Synopsis: This article is more like a research report than an empirical article, although it is written by CDC officials on data that was collected by an associated organization, the Hazardous Substances Emergency Events Surveillance system of the federal Agency for Toxic Substances and Disease Registry. This report has some good info about the prevalence of chemical accidents in elementary and secondary schools.

Citation: Centers for Disease control and Prevention (CDC). (2008). Hazardous chemical instances in schools - United States, 2006-2007. Journal of the American Medical Association, 300(24), 2849-2850. doi: 10.1001/jama.300.24.2849

-Raihan


Sub Topic: Poison Control

Title: Parental Poison Prevention Practices and Their Relationship with Perceived Toxicity: Cross-Sectional Study

Found at: *the wiki stopped letting me upload files, so here's the URL where you can download it*
http://uh7qf6fd4h.search.serialssolutions.com/?genre=article&isbn=&issn=13538047&title=Injury+Prevention&volume=14&issue=6&date=20081201&atitle=Parental+poison+prevention+practices+and+their+relationship+with+perceived+toxicity%3a+cross-sectional+study.&aulast=Patel%2c+B.&pages=389-395&sid=EBSCO:Academic+Search+Premier&pid=


Synopsis: This article discusses a study that asked caregivers about their opinions and practices with toxic household substances, including everything from cough medicine to turpentine.

Citation: Patel, B., Groom, L., Prasad, V., Kendrick, D. (2008). Parental poison prevention practices and their relationship with perceived toxicity: cross-sectional study. Injury Prevention, 14, 389-395. doi: 10.1136/ip.2008.019604

-Raihan


Sub Topic: Poison Control

Title: Parental Poison Prevention Practices and Their Relationship with Perceived Toxicity: Cross-Sectional Study

Found at: *the wiki stopped letting me upload files, so here's the URL where you can download it*
http://uh7qf6fd4h.search.serialssolutions.com/?genre=article&isbn=&issn=00014575&title=Accident+Analysis+%26+Prevention&volume=41&issue=5&date=20090901&atitle=Recognition+of+home+injury+risks+by+novice+parents+of+toddlers.&aulast=Gaines%2c+Joanna&pages=1070-1074&sid=EBSCO:Academic+Search+Premier&pid=


Synopsis: This article discusses the ability of new parents of toddlers, health care providers, and day care providers to identify hazards in a mock bedroom, living room, and bathroom. Turns out, parents did the best, but everyone found less than 50% of the hazards.

Citation: Gaines, J., Schwebel, D. C. (2009). Recognition of home injury risks by novice parents of toddlers. Accident Analysis and Prevention, 41, 1170-1074. doi: 10.1016/j.aap.2009.06.010

-Raihan


Sub Topic: Street Safety

Title: Child Pedestrian Safety: Parental Supervision, Modeling Behaviors, and Beliefs about Child Pedestrian Competence

Found at: *the wiki stopped letting me upload files, so here's the URL where you can download it*
http://uh7qf6fd4h.search.serialssolutions.com/?genre=article&isbn=&issn=00014575&title=Accident+Analysis+%26+Prevention&volume=41&issue=5&date=20090901&atitle=Child+pedestrian+safety%3a+Parental+supervision%2c+modeling+behaviors%2c+and+beliefs+about+child+pedestrian+competence.&aulast=Morrongiello%2c+Barbara+A.&pages=1040-1046&sid=EBSCO:Academic+Search+Premier&pid=


Synopsis: This article discusses exactly what the title says. Lol. According to the study, a lot of parents think traffic safety is important, but they fail to explicitly teach it to their children. They also tend to teach boys more often than girls.

Citation: Morrongiello, B. A., Barton, B. K. (2008). Child pedestrian safety: Parental supervision, modeling behaviors, and beliefs about child pedestrian competence. Accident Analysis and Prevention, 41, 1040-1046. doi: 10.1016/j.aap.2009.06.017

-Raihan


Sub Topic: Stranger Danger

Title: Effects of an Intruder Crisis Drill on Children's Knowledge, Anxiety, and Perceptions of School Safety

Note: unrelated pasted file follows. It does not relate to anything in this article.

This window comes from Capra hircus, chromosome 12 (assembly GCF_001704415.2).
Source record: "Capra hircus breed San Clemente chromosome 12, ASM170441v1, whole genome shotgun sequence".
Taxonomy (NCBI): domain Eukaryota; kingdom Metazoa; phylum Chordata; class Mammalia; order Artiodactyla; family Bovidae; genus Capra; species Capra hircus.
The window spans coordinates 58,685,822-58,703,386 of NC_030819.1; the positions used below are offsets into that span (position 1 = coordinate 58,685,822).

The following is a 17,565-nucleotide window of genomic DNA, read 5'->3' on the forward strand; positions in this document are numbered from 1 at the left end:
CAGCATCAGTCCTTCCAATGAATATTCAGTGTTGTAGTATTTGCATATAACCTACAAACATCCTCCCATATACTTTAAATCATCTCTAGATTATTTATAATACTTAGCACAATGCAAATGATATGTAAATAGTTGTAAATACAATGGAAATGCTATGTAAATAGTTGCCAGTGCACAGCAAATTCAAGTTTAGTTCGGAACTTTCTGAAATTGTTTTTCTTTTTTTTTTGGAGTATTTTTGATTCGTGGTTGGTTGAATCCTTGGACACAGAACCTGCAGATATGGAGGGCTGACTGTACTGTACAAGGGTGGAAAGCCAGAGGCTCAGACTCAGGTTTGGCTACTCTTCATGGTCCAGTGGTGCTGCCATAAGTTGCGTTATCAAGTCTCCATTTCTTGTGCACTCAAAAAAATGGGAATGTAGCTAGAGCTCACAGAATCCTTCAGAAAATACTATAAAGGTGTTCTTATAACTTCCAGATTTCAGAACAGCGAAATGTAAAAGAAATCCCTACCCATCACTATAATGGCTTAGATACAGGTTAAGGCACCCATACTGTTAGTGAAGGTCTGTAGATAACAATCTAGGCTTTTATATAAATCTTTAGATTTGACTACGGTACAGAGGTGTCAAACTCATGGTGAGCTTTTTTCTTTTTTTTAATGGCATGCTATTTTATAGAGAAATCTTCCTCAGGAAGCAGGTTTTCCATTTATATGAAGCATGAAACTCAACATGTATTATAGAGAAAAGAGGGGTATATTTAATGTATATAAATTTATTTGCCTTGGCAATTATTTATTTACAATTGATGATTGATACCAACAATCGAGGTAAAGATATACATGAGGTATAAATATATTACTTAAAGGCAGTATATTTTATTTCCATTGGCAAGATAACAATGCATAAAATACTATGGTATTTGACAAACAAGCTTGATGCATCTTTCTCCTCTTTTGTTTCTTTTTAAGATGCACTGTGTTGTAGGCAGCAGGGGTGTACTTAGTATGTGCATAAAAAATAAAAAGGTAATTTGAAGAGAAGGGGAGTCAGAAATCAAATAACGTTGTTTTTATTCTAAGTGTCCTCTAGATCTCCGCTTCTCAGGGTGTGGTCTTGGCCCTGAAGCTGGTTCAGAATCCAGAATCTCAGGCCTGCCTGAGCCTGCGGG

Found at: *the wiki stopped letting me upload files, so here's the URL where you can download it*
http://web.ebscohost.com/ehost/pdfviewer/pdfviewer?vid=34&hid=14&sid=04ea707e-b2e1-49db-af4d-040065eaabe2%40sessionmgr4


Synopsis: This article discusses exactly what the title says. Results showed that the lesson and drill were effective in increasing students' knowledge but didn't change their emotional reaction to the drill.

Citation: Zhe, E. J., Nickerson, A. B. (2007). Effects of an intruder crisis drill on children's knowledge, anxiety, and perceptions of school safety. School Psychology Review, 36(3), 501-508. Retrievable from http://www.nasponline.org/publications/spr/sprmain.aspx

-Raihan


Sub Topic: Street Safety

Title: Lasting Effects of Short-Term Training on Preschoolers' Street-Crossing Behavior

Found at: *the wiki stopped letting me upload files, so here's the URL where you can download it*
http://uh7qf6fd4h.search.serialssolutions.com/?genre=article&isbn=&issn=00014575&title=Accident+Analysis+%26+Prevention&volume=42&issue=2&date=20100301&atitle=Lasting+effects+of+short-term+training+on+preschoolers%E2%80%99+street-crossing+behavior.&aulast=Albert%2c+Rachel+R.&pages=500-508&sid=EBSCO:Academic+Search+Premier&pid=


Synopsis: This is a very recent article that discusses the benefits and lasting effects of using stories, songs, or games to teach kids traffic safety. There was a very high retention of the material and of the behaviors after 6 months.

Citation**: Albert, R. R., Dolgin, K. G. (2010). Lasting effects of short-term training on preschoolers' street-crossing behavior. Accident Analysis and Prevention, 42, 500-508. doi: 10.1016/j.aap.2009.09.014

-Raihan


Annnnnnnnd... these two were accepted as empirical articles:

Morrongiello, B.A., & Kiriakou, S. (2006). Evaluation of the effectiveness of single-session school-based programmes to increase children’s seat belt and pedestrian safety knowledge and self-reported behaviors. International Journal of Control and Safety Promotion, 13(1), 15-25. doi: 10.1080/17457300500151770
Timpe, E. M., Wuller, W. R., & Karpinski, J. P. (2008). A regional poison prevention education service-learning project. American Journal of Pharmaceutical Education, 72(4), 1-6. Retrievable from http://www.ajpe.org/volsIssues/issueViewer.asp?vol=74&issue=04&YR=2008

And now for the final one:
McComas, J., MacKay, M., & Pivik, J. (2002). Effectiveness of virtual reality for teaching pedestrian safety. Cyber Psychology & Behavior, 5(3), 185-190. Retrieved from http://www.liebertonline.com/cpb